Study

The effect of time, seeding and environment on outcomes of calcareous grassland restoration schemes in the North Downs, South Downs, South Wessex Downs, Chilterns and Cotswolds, southern England

  • Published source details Fagan K.C., Pywell R.F., Bullock J.M. & Marrs R.H. (2008) Do restored calcareous grasslands on former arable fields resemble ancient targets? The effect of time, methods and environment on outcomes. Journal of Applied Ecology, 45, 1293-1303

Actions

This study is summarised as evidence for the following.

Action Category

Sow grass seeds

Action Link
Grassland Conservation

Sow native grass and forbs

Action Link
Grassland Conservation

Restore/create species-rich, semi-natural grassland

Action Link
Farmland Conservation
  1. Sow grass seeds

    A paired, site comparison study in 2004 in 40 restored and 40 ancient grasslands in southern England, UK (Fagan et al. 2008) found that sowing grass seeds resulted in plant communities that were different from those of ancient grasslands or sites where natural regeneration was allowed. The plant community of restoration sites where grass seeds were sown was different from the plant communities of paired ancient grasslands, as well as the plant communities of restoration sites where both grass and forb seeds were sown, or where natural regeneration was allowed (results presented as graphical analysis). Between one and >20 years prior to the study, 40 ex-arable sites were seeded with grass seeds only (12 sites), grass and forb seeds (12 sites) or no seeds (natural regeneration; 16 sites). Each site was paired with the closest ancient grassland (0–9 km away; aged >200 years). All sites were grazed, and occasionally mown. In June–August 2004, the cover of plant species was estimated within 50 x 50 cm quadrats placed at 10 m intervals along a 100-m transect at each site.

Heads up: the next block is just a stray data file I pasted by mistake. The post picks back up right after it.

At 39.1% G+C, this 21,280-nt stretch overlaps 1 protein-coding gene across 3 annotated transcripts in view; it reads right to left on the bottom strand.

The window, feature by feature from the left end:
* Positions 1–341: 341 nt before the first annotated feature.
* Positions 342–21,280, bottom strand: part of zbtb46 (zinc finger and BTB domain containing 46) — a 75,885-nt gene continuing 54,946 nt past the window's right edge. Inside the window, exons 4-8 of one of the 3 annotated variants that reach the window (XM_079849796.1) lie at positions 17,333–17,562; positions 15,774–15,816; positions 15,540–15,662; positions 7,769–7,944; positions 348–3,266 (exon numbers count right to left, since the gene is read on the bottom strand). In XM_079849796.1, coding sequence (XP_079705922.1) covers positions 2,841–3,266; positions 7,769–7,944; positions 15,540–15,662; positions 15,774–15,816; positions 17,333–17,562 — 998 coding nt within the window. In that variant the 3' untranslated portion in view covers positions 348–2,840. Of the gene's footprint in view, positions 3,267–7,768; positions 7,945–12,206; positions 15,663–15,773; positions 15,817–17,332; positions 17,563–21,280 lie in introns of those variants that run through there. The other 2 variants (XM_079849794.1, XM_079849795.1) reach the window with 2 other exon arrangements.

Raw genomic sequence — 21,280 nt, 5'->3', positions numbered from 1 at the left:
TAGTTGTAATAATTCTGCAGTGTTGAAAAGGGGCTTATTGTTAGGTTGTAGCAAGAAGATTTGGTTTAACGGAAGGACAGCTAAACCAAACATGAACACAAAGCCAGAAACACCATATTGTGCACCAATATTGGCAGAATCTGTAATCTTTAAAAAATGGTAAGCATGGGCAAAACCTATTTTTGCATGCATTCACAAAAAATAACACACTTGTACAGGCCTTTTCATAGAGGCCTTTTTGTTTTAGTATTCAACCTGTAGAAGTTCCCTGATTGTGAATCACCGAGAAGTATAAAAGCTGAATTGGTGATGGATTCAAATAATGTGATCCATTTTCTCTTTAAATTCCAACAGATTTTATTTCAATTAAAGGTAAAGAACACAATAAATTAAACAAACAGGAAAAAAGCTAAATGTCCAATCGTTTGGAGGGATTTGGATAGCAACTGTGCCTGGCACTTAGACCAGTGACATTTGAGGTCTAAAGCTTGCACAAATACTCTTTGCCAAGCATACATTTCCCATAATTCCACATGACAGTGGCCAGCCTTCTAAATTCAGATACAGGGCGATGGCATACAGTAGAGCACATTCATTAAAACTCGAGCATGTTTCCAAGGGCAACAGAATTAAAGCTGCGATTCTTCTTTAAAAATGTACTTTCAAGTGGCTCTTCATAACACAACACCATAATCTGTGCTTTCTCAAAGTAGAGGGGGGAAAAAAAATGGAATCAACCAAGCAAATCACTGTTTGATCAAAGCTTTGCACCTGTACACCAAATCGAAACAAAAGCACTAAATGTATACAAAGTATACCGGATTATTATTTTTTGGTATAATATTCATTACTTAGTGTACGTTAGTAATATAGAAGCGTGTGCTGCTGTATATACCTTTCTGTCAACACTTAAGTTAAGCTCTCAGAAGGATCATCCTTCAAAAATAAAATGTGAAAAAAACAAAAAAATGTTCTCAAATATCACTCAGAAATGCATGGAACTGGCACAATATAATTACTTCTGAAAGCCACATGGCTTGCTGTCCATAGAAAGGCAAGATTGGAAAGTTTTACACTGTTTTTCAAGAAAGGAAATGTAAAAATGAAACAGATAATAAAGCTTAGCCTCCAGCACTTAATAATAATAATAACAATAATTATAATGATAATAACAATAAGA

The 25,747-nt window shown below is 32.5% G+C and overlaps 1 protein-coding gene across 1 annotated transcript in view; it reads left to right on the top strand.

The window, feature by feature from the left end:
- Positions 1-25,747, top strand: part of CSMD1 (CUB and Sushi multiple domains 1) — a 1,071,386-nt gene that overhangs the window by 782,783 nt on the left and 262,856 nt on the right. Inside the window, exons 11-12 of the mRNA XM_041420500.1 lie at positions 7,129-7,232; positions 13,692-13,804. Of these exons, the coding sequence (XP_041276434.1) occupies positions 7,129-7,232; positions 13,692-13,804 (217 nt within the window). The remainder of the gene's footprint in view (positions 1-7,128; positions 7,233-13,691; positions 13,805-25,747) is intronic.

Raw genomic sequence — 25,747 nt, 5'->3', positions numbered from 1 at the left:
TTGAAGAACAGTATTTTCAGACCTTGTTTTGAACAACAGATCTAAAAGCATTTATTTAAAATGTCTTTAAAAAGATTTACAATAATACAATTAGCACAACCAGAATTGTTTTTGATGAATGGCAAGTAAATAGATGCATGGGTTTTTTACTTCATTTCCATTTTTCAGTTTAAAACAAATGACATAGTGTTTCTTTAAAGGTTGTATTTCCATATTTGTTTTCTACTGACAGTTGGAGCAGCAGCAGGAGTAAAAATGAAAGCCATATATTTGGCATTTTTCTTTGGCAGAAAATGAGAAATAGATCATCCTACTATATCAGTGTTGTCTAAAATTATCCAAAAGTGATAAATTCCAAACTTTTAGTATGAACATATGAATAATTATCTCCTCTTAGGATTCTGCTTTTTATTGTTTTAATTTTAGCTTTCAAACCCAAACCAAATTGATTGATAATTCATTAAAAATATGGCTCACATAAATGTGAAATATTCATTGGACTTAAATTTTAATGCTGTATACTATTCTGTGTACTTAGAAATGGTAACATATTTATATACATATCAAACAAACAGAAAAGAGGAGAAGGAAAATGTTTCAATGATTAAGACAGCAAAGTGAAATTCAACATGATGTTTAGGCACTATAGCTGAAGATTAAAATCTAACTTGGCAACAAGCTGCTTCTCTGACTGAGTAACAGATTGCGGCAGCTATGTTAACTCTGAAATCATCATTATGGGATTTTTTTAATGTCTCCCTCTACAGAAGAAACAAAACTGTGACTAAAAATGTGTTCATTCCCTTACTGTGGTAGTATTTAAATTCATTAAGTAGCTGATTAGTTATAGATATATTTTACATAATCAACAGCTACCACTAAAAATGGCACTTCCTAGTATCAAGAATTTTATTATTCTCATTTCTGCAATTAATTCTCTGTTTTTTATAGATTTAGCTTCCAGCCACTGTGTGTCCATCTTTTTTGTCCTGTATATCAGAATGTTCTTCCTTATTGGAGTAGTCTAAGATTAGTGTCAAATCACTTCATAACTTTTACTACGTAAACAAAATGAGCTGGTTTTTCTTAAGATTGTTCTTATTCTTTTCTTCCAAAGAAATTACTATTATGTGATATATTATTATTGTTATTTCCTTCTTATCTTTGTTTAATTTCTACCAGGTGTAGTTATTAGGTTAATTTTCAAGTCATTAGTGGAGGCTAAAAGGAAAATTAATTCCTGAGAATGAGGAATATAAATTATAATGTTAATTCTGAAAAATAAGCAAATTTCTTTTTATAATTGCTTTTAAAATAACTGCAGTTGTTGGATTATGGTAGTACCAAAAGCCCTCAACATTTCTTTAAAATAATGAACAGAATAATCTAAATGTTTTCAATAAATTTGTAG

(Summarised by: Philip Martin)

  2. Sow native grass and forbs

    A paired, site comparison study in 2004 in 40 restored and 40 ancient calcareous grasslands in southern England, UK (Fagan et al. 2008) found that sowing grass and forb seeds resulted in plant communities similar to ancient grasslands and sites where natural regeneration was allowed. The plant community of restoration sites where grass and forb seeds were sown was similar to the plant communities of paired ancient grasslands and sites where natural regeneration was allowed, but was different from sites where grass seeds alone were sown (results presented as graphical analysis). Between one and >20 years prior to the study, 40 ex-arable sites were seeded with grass and forb seeds (12 sites), grass seeds only (12 sites) or no seeds (natural regeneration; 16 sites). Each site was paired with the closest ancient grassland (0–9 km away; aged >200 years). All sites were grazed, and occasionally mown. In June–August 2004, the cover of plant species was estimated within 50 x 50 cm quadrats placed at 10 m intervals along a 100-m transect at each site.

    (Summarised by: Philip Martin)

  3. Restore/create species-rich, semi-natural grassland

    A randomized, paired site comparison in five areas of southern England, UK (Fagan et al. 2008) found distinct differences in vegetation between restored and ancient chalk/limestone (calcareous) grasslands, even after 60 years. Sites seeded with just grasses remained dominated by a few grass species. Sites allowed to regenerate naturally moved towards the target plant community over time, although success was limited by proximity to ancient grasslands. Some features of restored grassland (such as the proportion of perennial plants) became more like ancient grasslands with increasing age. High soil phosphorus concentration (due to former fertilizer application) was detrimental to restoration. Forty restored grassland sites were randomly selected from all those available, to give equal representation in four age classes and the five areas (North Downs, South Downs, South Wessex Downs, Chilterns, Cotswolds). Sites were one to 103 ha in size. They were restored either by natural regeneration, seeding with grasses, or seeding with a flower-rich seed mix. All sites were grazed and some occasionally mown. Each was paired with an ancient grassland no more than 9.3 km away. Plants were surveyed in ten 0.25 m2 quadrats at each site, in summer 2004, and soil analysed in September 2004.

     

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